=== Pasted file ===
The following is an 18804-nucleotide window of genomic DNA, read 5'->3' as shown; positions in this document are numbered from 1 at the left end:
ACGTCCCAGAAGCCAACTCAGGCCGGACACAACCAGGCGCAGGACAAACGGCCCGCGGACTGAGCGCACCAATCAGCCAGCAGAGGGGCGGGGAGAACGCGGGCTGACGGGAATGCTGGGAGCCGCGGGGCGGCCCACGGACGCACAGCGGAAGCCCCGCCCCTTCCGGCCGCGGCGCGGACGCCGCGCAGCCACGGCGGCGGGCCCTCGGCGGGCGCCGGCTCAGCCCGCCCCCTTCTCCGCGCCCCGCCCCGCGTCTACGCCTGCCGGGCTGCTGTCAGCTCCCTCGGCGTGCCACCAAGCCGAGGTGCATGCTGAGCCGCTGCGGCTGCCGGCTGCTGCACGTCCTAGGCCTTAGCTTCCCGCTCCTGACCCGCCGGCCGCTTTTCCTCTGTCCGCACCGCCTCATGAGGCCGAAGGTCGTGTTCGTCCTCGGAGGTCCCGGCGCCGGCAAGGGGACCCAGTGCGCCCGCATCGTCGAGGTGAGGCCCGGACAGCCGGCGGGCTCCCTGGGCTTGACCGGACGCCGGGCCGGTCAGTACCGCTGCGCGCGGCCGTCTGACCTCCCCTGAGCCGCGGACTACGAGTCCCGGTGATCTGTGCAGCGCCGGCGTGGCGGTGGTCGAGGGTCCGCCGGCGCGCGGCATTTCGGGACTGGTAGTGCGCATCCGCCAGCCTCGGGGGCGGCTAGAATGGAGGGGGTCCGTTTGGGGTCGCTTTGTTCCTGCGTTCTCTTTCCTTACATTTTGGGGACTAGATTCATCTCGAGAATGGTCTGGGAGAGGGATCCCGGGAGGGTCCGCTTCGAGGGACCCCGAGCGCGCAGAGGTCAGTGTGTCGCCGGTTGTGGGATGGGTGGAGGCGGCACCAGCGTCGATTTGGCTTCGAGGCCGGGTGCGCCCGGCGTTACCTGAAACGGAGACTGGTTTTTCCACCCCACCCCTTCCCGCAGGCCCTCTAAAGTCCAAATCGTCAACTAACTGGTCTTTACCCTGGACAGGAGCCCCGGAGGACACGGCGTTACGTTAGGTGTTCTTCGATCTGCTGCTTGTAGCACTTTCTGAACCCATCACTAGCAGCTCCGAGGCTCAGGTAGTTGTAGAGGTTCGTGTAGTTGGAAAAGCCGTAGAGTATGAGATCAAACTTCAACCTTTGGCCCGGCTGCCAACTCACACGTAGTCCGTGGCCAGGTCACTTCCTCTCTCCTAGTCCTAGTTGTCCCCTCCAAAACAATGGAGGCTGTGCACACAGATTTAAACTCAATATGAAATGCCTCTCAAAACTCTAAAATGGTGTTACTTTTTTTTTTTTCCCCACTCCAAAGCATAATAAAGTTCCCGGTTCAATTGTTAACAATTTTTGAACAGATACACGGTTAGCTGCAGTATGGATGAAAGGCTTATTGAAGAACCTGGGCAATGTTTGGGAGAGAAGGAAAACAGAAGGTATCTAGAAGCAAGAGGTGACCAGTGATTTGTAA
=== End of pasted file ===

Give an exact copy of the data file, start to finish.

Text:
The following is an 18804-nucleotide window of genomic DNA, read 5'->3' as shown; positions in this document are numbered from 1 at the left end:
ACGTCCCAGAAGCCAACTCAGGCCGGACACAACCAGGCGCAGGACAAACGGCCCGCGGACTGAGCGCACCAATCAGCCAGCAGAGGGGCGGGGAGAACGCGGGCTGACGGGAATGCTGGGAGCCGCGGGGCGGCCCACGGACGCACAGCGGAAGCCCCGCCCCTTCCGGCCGCGGCGCGGACGCCGCGCAGCCACGGCGGCGGGCCCTCGGCGGGCGCCGGCTCAGCCCGCCCCCTTCTCCGCGCCCCGCCCCGCGTCTACGCCTGCCGGGCTGCTGTCAGCTCCCTCGGCGTGCCACCAAGCCGAGGTGCATGCTGAGCCGCTGCGGCTGCCGGCTGCTGCACGTCCTAGGCCTTAGCTTCCCGCTCCTGACCCGCCGGCCGCTTTTCCTCTGTCCGCACCGCCTCATGAGGCCGAAGGTCGTGTTCGTCCTCGGAGGTCCCGGCGCCGGCAAGGGGACCCAGTGCGCCCGCATCGTCGAGGTGAGGCCCGGACAGCCGGCGGGCTCCCTGGGCTTGACCGGACGCCGGGCCGGTCAGTACCGCTGCGCGCGGCCGTCTGACCTCCCCTGAGCCGCGGACTACGAGTCCCGGTGATCTGTGCAGCGCCGGCGTGGCGGTGGTCGAGGGTCCGCCGGCGCGCGGCATTTCGGGACTGGTAGTGCGCATCCGCCAGCCTCGGGGGCGGCTAGAATGGAGGGGGTCCGTTTGGGGTCGCTTTGTTCCTGCGTTCTCTTTCCTTACATTTTGGGGACTAGATTCATCTCGAGAATGGTCTGGGAGAGGGATCCCGGGAGGGTCCGCTTCGAGGGACCCCGAGCGCGCAGAGGTCAGTGTGTCGCCGGTTGTGGGATGGGTGGAGGCGGCACCAGCGTCGATTTGGCTTCGAGGCCGGGTGCGCCCGGCGTTACCTGAAACGGAGACTGGTTTTTCCACCCCACCCCTTCCCGCAGGCCCTCTAAAGTCCAAATCGTCAACTAACTGGTCTTTACCCTGGACAGGAGCCCCGGAGGACACGGCGTTACGTTAGGTGTTCTTCGATCTGCTGCTTGTAGCACTTTCTGAACCCATCACTAGCAGCTCCGAGGCTCAGGTAGTTGTAGAGGTTCGTGTAGTTGGAAAAGCCGTAGAGTATGAGATCAAACTTCAACCTTTGGCCCGGCTGCCAACTCACACGTAGTCCGTGGCCAGGTCACTTCCTCTCTCCTAGTCCTAGTTGTCCCCTCCAAAACAATGGAGGCTGTGCACACAGATTTAAACTCAATATGAAATGCCTCTCAAAACTCTAAAATGGTGTTACTTTTTTTTTTTTCCCCACTCCAAAGCATAATAAAGTTCCCGGTTCAATTGTTAACAATTTTTGAACAGATACACGGTTAGCTGCAGTATGGATGAAAGGCTTATTGAAGAACCTGGGCAATGTTTGGGAGAGAAGGAAAACAGAAGGTATCTAGAAGCAAGAGGTGACCAGTGATTTGTAA